‘Remarkable’, ‘gorgeous’, ‘entertaining’: the best Australian books out in November | Australian books

The Successor: The High-Stakes Life of Lachlan Murdoch by Paddy Manning

Biography, Black Inc, $34.99

The first biography of Lachlan Murdoch has hit the shelves, just as Rupert’s oldest son prepares for a high-profile defamation trial in March. Paddy Manning pulls together the strands of the 51-year-old media mogul’s life in a highly readable tome which takes in both his checkered personal adventures at Channel Ten and Nova as well as his ultimate return to the family business, where he is now co -chairman of News Corp.

While the younger Murdoch, James, resigned from the board of News Corp two years ago, citing “disagreements” over editorial content to do with the climate emergency, we know next to nothing about Lachlan’s political views. Sadly, you won’t get any answers in Manning’s book; Instead he details Lachlan’s falling out with his father, his decision to quit the Murdoch empire in 2005 and how he came back into the fold. — Amanda Meade

Lune: Croissant All Day, All Night

Lune: Croissant All Day, All Night by Kate Reid

Cookbook, Hardie Grant, $55

In the decade since Reid opened her Melbourne croissanterie Lune, the lines for her baked goods have never eased up. In Lune: Croissants All Day, All Night she documents the method behind her cult pastries, giving amateur bakers a fighting chance at achieving a good result at home. The book is both meticulously detailed and gorgeous to behold, which is perhaps not surprising for an F1 aerodynamicist turned pastry chef. The title is no misnomer either. It really will take you all day and all night to tackle a Lune croissant, but along the way you’ll learn a considerable amount about the science, and art, of baking. For those who don’t feel game enough to attempt the recipes, the book works equally well as an objet d’art and an excellent Christmas gift for food obsessives. – Alex Gorman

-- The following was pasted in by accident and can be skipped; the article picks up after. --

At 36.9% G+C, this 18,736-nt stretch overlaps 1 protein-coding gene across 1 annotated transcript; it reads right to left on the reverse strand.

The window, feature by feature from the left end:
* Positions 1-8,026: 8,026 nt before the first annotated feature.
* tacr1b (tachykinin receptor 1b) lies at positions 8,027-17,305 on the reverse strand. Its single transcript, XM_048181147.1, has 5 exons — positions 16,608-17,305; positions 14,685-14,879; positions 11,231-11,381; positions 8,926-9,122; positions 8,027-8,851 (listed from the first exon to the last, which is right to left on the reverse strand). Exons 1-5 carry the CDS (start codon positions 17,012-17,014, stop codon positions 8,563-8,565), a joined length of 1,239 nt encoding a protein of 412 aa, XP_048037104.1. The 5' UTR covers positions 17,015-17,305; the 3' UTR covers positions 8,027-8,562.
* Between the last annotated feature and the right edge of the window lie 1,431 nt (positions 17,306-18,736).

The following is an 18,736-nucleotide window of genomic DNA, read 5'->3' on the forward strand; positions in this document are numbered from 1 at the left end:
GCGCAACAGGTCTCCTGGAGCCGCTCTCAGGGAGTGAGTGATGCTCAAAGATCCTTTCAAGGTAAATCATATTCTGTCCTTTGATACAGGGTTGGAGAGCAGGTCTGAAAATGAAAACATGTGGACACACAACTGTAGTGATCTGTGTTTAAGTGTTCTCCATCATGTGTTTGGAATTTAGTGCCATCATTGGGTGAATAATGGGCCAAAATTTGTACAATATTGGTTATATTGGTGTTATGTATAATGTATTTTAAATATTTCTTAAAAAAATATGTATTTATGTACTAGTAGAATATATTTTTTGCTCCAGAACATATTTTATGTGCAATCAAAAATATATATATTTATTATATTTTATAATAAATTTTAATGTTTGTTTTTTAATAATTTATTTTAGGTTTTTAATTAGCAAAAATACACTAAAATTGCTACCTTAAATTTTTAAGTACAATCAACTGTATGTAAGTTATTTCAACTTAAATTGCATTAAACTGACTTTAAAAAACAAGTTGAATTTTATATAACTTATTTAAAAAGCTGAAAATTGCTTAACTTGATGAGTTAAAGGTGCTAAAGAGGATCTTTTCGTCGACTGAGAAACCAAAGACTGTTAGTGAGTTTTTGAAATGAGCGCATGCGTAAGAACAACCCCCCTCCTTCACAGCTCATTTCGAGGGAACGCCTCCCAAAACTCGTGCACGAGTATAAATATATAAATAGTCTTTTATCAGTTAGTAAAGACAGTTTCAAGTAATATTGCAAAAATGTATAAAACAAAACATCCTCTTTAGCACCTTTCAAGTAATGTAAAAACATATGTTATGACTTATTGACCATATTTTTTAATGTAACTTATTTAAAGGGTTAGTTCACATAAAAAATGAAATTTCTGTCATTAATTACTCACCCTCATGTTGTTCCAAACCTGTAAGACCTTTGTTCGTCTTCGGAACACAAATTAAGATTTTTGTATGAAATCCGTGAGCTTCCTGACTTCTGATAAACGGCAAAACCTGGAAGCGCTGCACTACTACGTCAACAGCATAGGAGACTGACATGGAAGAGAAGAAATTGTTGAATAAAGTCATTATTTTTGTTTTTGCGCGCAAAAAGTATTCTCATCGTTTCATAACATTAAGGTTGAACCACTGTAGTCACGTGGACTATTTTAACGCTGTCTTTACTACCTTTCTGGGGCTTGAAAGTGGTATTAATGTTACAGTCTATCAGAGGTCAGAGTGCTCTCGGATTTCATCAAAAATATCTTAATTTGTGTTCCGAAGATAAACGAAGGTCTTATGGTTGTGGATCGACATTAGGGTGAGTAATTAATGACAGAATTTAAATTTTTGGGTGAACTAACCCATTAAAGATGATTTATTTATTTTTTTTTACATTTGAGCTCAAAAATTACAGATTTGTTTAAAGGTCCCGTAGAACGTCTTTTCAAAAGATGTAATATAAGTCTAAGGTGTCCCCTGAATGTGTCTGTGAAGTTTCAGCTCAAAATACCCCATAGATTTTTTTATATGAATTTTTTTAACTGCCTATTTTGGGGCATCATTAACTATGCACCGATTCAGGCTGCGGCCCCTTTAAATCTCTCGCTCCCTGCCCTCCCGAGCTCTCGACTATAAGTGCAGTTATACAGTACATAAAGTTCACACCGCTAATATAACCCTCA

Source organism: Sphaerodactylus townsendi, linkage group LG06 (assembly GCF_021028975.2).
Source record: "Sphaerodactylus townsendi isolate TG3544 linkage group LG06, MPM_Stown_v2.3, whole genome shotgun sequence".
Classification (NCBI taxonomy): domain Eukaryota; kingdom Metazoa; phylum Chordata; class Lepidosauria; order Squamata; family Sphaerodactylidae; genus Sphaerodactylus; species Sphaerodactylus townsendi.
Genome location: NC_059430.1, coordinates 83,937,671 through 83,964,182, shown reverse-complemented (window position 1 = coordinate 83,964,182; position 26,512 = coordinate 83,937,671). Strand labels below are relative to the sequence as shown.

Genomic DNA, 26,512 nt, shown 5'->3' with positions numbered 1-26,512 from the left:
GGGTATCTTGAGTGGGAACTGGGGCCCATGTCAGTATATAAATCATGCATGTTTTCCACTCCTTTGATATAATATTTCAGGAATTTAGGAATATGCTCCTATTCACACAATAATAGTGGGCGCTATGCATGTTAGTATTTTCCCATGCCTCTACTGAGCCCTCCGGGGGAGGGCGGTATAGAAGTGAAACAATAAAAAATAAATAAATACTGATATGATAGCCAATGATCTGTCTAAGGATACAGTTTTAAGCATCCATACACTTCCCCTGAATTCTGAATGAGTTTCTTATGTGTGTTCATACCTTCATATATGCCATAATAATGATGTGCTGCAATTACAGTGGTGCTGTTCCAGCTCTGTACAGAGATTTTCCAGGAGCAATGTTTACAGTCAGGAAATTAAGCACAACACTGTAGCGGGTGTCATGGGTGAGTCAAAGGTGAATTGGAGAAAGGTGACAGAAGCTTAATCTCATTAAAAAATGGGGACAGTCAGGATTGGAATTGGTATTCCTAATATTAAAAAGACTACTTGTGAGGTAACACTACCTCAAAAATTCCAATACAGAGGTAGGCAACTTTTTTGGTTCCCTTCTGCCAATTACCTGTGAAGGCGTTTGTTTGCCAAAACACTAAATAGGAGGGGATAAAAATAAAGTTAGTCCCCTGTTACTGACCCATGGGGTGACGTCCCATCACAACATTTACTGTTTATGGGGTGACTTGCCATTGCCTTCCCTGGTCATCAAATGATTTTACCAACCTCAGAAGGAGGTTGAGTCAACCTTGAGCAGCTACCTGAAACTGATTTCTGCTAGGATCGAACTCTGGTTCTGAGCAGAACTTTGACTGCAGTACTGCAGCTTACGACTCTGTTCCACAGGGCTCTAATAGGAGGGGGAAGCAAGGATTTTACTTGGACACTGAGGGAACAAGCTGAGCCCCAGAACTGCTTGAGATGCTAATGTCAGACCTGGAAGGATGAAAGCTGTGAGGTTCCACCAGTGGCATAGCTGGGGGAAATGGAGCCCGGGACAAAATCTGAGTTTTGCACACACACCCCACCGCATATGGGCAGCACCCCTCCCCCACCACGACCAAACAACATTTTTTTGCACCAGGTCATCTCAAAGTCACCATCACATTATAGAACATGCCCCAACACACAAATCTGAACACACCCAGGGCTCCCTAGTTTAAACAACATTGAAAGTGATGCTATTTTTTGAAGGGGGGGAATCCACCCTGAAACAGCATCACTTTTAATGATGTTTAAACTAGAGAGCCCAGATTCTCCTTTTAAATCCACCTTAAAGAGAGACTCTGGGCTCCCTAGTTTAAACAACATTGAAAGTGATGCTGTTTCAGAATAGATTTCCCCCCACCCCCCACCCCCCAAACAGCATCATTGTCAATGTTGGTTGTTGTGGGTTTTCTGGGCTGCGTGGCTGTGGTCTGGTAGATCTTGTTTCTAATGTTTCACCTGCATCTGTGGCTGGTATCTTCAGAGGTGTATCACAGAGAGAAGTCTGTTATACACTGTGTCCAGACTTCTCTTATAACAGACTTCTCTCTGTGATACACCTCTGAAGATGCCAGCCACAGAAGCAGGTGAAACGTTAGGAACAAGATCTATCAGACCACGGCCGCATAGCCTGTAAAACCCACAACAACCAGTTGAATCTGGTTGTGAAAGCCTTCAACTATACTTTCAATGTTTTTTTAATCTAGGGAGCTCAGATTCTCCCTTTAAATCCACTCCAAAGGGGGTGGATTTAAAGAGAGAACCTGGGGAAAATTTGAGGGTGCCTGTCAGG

Salonika Burning by Gail Jones

Salonika Burning by Gail Jones

Fiction, Text Publishing, $34.99

Gail Jones has to be one of Australia’s most consistently impressive writers. Her prose is evocative, her plots meaningful and her characters drawn with considerable care. These are just some of the reasons why she’s won or been shortlisted for so many of our highest literary accolades. Speaking of: her latest novel is concerned with Miles Franklin – the author, not the award. Salonika Burning draws on the experiences of Franklin and Olive King, and British painters Grace Pailthorpe and Stanley Spencer, during the first world war. My early forays into it already tell me it’s just as reliably lush, moving and literary as everything else she’s written. – Stephanie Convery

Cover of 2022 release - Nothing Bad Ever Happens Here by Heather Rose

Nothing Bad Ever Happens Here by Heather Rose

Memoir, Allen & Unwin, $32.99

Nothing Bad Ever Happens Here is a remarkable and unexpected memoir from the bestselling author of The Museum of Modern Love and Bruny. Her writing life, it turns out, is a small part of what has been a much bigger journey. One that has taken her beyond the dimensions of the usual human experience. After an early tragedy Rose became a traveler and a seeker. “Grief is a pilgrimage,” she writes, “a long song, a poem that is never quite finished.” The writing is sublime, the wisdom is profound. The natural world of her home in Tasmania hums on every page. Fearless and soaring. – Susan Chenery

Cover of A Brief Affair by Alex Miller

A Brief Affair by Alex Miller

Fiction, Allen & Unwin, $32.99

Highly decorated Australian novelist Miller has always believed in the power of reading and writing to open new pathways in the lives of his characters. Often it is a journal or letter, some remnant from the past, that sparks an unexpected transformation. A Brief Affair is a portrait of that pivotal moment, when the tides that push our lives here or there, change. Fran Egan’s existence is turned upside down after one night of passion. Discovering a journal written by a mysterious woman, Fran sees a way forward for her family and career. – Joseph Cummins